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Aweys Ahmed
Aweys Ahmed

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What is Model-View-Controller (MVC)? (Ruby on Rails perspective)

Model-View-Controller (MVC) is a software design pattern invented in 1978 by Trygve Reenskaug while he was a visiting scientist at the Learning Research Group (LRG) at Xerox Parc.

The goal of MVC was to resolve the issue of users controlling a large and complex data set.

MVC was designed for desktop use but has been adapted for web applications and can be used differently depending on the framework.

Let's look into the three parts of MVC and how they work together to create a Ruby on Rails application.


In rails, the Control is called Action Controller. (Throughout the blog I will call it Controller instead of Action Controller)

The controller works with the view and the model in a rails application by acting as an intermediary. When an HTTP request is made the controller will determine the correct controller class and method to use.

Let's generate a scaffold to demonstrate how the controller works in a simple application.

# frozen_string_literal: true

class BooksController < ApplicationController
  before_action :set_book, only: [:show, :edit, :update, :destroy]

  # GET /books
  # GET /books.json
  def index
    @books = Book.all
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I have set the root of the application to the books#index route. So when the user reaches the root path of our application, the book's controller will know to use the index method.

Our index method uses Active Record to pull all the books from our database and stores it in an instance variable. Then we can use our index view to render all books.

<p id="notice"><%= notice %></p>
      <th>Author's First name</th>
      <th>Author's Last name</th>
      <th>Year published</th>
      <th colspan="3">Settings</th>
    <% @books.each do |book| %>
        <td><%= book.title %></td>
        <td><%= book.author_first_name %></td>
        <td><%= book.author_last_name %></td>
        <td><%= book.year_published %></td>
        <td><%= link_to 'Show', book %></td>
        <td><%= link_to 'Edit', edit_book_path(book) %></td>
        <td><%= link_to 'Destroy', book, method: :delete, data: { confirm: 'Are you sure?' } %></td>
    <% end %>
<%= link_to 'New Book', new_book_path %>
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The job of the view is to present information to the user. To display content from the model that was retrieved using the controller, we need to use a template engine. In the above example, we used embedded Ruby.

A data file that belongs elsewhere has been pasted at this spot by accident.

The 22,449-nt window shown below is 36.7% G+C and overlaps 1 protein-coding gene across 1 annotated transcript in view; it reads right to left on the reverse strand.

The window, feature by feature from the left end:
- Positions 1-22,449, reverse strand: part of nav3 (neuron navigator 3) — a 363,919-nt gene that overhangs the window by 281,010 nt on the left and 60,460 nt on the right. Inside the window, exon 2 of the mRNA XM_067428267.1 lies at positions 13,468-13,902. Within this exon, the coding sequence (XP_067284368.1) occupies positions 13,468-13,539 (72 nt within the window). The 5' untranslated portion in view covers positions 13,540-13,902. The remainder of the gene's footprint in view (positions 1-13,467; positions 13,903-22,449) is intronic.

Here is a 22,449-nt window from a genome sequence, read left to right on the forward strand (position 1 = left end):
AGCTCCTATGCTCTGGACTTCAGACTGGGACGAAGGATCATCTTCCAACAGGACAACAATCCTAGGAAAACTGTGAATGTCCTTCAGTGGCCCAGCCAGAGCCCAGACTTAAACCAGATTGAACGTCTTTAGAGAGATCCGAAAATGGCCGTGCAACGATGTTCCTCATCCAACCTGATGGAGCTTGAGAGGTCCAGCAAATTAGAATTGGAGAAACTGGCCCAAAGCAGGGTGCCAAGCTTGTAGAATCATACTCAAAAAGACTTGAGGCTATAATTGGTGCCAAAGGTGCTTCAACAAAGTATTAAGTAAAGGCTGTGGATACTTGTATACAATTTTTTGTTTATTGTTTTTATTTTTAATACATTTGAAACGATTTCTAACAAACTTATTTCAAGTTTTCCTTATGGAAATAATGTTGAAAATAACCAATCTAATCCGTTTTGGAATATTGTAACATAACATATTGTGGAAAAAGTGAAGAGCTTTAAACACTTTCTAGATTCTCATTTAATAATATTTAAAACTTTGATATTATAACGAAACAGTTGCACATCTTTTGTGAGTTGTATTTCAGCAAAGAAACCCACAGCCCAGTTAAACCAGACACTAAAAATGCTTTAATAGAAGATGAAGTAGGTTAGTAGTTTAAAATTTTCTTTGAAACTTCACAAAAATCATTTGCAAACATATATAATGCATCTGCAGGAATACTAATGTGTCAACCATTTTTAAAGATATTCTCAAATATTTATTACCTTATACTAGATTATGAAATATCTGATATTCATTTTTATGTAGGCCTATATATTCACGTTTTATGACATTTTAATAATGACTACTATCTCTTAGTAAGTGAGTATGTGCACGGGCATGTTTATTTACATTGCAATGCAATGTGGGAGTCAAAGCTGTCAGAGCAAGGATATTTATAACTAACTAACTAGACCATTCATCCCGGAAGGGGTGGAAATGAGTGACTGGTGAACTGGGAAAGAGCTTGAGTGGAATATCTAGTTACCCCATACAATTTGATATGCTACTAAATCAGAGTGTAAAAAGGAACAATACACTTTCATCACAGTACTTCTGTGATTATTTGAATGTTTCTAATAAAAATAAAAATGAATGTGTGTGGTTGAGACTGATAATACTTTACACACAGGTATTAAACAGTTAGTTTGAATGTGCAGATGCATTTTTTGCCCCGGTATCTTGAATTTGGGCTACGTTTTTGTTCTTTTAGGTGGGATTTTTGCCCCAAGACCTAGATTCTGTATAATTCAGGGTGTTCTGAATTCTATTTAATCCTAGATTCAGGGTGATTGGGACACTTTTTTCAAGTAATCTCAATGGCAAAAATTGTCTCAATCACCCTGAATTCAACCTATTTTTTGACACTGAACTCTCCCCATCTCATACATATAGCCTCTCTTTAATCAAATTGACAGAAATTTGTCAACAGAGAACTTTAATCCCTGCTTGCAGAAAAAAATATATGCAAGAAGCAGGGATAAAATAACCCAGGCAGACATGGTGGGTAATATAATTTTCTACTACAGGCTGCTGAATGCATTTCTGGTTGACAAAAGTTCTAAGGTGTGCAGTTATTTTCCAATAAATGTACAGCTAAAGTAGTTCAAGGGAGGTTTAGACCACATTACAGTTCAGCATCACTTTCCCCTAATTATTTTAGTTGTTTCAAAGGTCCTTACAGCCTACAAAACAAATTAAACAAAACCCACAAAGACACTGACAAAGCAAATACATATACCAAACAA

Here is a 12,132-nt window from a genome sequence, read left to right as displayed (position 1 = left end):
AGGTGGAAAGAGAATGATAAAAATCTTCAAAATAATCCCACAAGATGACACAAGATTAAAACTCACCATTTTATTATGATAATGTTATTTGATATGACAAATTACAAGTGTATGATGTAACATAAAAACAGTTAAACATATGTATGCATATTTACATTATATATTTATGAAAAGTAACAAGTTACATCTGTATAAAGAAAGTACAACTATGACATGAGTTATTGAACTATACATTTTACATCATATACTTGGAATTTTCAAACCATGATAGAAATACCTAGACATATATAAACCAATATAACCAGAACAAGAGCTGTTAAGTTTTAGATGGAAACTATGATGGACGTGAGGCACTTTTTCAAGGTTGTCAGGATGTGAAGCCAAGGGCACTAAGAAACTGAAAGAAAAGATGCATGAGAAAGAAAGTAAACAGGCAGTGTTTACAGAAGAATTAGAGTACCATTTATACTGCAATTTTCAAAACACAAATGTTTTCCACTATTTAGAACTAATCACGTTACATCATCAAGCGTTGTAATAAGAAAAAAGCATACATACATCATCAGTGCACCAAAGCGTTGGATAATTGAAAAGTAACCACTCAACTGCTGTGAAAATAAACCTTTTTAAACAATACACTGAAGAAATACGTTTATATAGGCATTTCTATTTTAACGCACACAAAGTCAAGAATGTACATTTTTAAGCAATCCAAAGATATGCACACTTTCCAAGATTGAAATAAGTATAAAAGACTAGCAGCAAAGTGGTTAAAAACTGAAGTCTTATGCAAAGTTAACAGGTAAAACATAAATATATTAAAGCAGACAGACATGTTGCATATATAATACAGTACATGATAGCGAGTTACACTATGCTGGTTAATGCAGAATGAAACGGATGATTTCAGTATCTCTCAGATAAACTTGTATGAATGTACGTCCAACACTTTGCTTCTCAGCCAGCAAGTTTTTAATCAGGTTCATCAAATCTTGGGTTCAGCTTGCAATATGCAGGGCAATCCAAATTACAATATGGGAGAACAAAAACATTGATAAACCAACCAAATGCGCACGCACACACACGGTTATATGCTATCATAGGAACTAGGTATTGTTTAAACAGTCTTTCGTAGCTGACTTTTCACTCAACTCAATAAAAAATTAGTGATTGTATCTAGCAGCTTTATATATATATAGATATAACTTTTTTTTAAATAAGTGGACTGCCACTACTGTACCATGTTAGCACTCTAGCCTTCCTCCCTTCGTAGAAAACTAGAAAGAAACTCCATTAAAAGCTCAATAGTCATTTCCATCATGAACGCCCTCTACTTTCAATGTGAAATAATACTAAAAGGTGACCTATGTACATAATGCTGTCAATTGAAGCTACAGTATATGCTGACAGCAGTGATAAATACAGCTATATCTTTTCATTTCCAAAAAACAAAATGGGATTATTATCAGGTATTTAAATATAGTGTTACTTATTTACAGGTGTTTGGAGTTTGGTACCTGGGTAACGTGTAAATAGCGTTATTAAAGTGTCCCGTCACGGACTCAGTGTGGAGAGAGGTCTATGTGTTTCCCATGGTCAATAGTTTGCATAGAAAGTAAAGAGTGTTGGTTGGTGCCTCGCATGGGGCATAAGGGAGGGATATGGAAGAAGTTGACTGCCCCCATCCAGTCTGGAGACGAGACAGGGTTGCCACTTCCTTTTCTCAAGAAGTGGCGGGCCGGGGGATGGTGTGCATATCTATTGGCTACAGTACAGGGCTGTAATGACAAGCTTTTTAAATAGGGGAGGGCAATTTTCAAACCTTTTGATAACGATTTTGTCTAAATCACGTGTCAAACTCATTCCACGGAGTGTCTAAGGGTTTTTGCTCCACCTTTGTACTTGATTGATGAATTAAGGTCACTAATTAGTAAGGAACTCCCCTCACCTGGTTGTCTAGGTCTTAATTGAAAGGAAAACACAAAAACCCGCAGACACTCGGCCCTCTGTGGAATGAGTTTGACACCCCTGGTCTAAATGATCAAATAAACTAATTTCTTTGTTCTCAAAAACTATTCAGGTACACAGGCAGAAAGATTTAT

We can also use views to send data to our controller. The controller will then use Active Record which works with our model to save data to the database.

 # POST /books
  # POST /books.json
  def create
    @book =

    respond_to do |format|
        format.html { redirect_to @book, notice: 'Book was successfully created.' }
        format.json { render :show, status: :created, location: @book }
        format.html { render :new }
        format.json { render json: @book.errors, status: :unprocessable_entity }


  # Only allow a list of trusted parameters through.

  def book_params
    params.require(:book).permit(:title, :author_first_name, :author_last_name, :year_published)
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The create method above receives input from the new.html.erb file. The new method renders the form and the create method handles the input and stores the input into the database using Active Record.


The model uses Active Record to interact with the database to fetch data or to store data in the database. The controller will use Active record to store the data in an instance variable. We have an example of that in our index method in our books controller.

Summary of MVC

The controller in a rails application works between the model and the view. This, in theory, allows for a separation of responsibilities in a rails app.

So when an HTTP request is sent, the controller will call on the correct method to determine whether or not data needs to be retrieved from the model via Active Record or will it post data. After this is determined, the controller will have the correct view displayed to the user.

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